Making Decisions About Sex
How do you make the right decision about when and with whom you should have sex?
Sex is a basic human need. Every person has the desire to enjoy a physical relationship with someone they care about. And in the context of marriage, those moments of intimacy can bring pure joy and pleasure to your life.
But when it's used in the wrong way, sex can cause guilt, anxiety, depression, disease and low self-esteem.
How do you make the right decision about when — and with whom — you should have sex?
- Make a commitment. If you've made a wise decision about what's best for your life, you won't be as likely to give in to your desires. Make a promise to yourself that you won't engage in sexual activity until you're married. The best way to make sure you stick to your word is to share your promise with a pastor or parent. A tangible reminder, such as a ring or necklace, may also help you to remember your commitment. Plus, jewelry can be a great way to bring the topic up with your boyfriend or girlfriend: it's best if the person you're dating knows exactly where you stand so he or she can support you in your decision. (And if he/she doesn't, that's a good indication you haven't found "right one.")
- Keep your brain in control. Even though your body may send other messages, remember having sex even one time can negatively affect your life forever. The only 100% “safe sex” is no sex at all. Though some forms of birth control may protect you from sexually transmitted diseases, HIV infection and pregnancy, they're not without failure. And there's no such thing as a condom for your heart. The best way to enjoy a sexual relationship is inside marriage, where you know the person you're intimate with is healthy and where a pregnancy would mean a baby born with two loving parents.
- Keep yourself out of irresistible situations. Be prepared to say “no,” but stay out of settings that might require it. If you're involved in a close relationship, avoid situations where sex will be a temptation. Even if your companion is just a friend, if it's someone of the opposite sex, protect yourself from doing something you'll regret. Spend time together in public, and in groups. Keep other friends around to hold you accountable. That way you'll know that even if you have a moment of weakness, you won't have sex.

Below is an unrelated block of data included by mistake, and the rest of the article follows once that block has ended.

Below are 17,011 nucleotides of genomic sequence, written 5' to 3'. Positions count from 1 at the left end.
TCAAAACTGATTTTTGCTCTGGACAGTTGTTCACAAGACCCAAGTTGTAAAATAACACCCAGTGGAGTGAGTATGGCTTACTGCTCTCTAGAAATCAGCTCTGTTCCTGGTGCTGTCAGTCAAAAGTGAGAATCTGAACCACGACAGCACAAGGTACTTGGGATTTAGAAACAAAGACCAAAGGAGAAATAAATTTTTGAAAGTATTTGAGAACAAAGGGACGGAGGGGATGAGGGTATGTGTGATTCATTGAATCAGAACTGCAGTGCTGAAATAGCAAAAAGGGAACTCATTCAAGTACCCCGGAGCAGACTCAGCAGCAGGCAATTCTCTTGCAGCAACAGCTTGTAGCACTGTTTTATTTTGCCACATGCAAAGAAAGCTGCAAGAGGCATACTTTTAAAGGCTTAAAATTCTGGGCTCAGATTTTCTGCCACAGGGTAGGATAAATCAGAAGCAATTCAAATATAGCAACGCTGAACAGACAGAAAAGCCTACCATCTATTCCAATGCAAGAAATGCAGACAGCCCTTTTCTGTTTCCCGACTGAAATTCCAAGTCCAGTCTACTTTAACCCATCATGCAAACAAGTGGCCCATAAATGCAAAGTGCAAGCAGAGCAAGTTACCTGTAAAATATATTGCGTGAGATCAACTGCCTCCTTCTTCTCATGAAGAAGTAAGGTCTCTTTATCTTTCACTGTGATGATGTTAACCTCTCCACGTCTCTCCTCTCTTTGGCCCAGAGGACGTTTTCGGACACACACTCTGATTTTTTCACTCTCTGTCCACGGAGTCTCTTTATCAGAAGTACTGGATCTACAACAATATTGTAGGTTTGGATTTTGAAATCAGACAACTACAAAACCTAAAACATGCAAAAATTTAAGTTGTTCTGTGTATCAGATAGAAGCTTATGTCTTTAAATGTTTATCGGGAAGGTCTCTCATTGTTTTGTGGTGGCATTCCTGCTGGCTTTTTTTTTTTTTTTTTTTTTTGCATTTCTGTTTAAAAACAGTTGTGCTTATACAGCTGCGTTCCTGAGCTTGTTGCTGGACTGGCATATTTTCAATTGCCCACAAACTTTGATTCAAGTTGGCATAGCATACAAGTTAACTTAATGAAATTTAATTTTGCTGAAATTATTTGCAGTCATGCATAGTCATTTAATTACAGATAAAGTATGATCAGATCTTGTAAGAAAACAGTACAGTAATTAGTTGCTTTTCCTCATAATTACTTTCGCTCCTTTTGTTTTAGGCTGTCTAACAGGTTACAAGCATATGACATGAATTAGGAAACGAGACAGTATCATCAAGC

- Have a plan. Even the most careful couples find themselves in compromising circumstances. When things start to get hot and heavy, know where and how to put on the brakes. Plan what you will say and do to keep your commitment to purity. Say something like, “I really do care about you, but I don't want to have sex until I'm married.” Be as clear and as firm as possible. Then leave the situation quickly.
- It's never too late to start over. Even if you've had sex before, you can still set new, better boundaries to get your sex life on the right track. Let your significant other know that you care too much about yourself and him or her to let sex undermine the future of your relationship. Focus on other ways of getting to know each other, such as common interests or new pastimes you can share. Your relationship will be deeper and more meaningful because you'll know each other's hearts. There will be plenty of time after the wedding to get to know one another's bodies.
Copyright © 2002, Lisa Brock. All rights reserved. International copyright secured. Used by permission.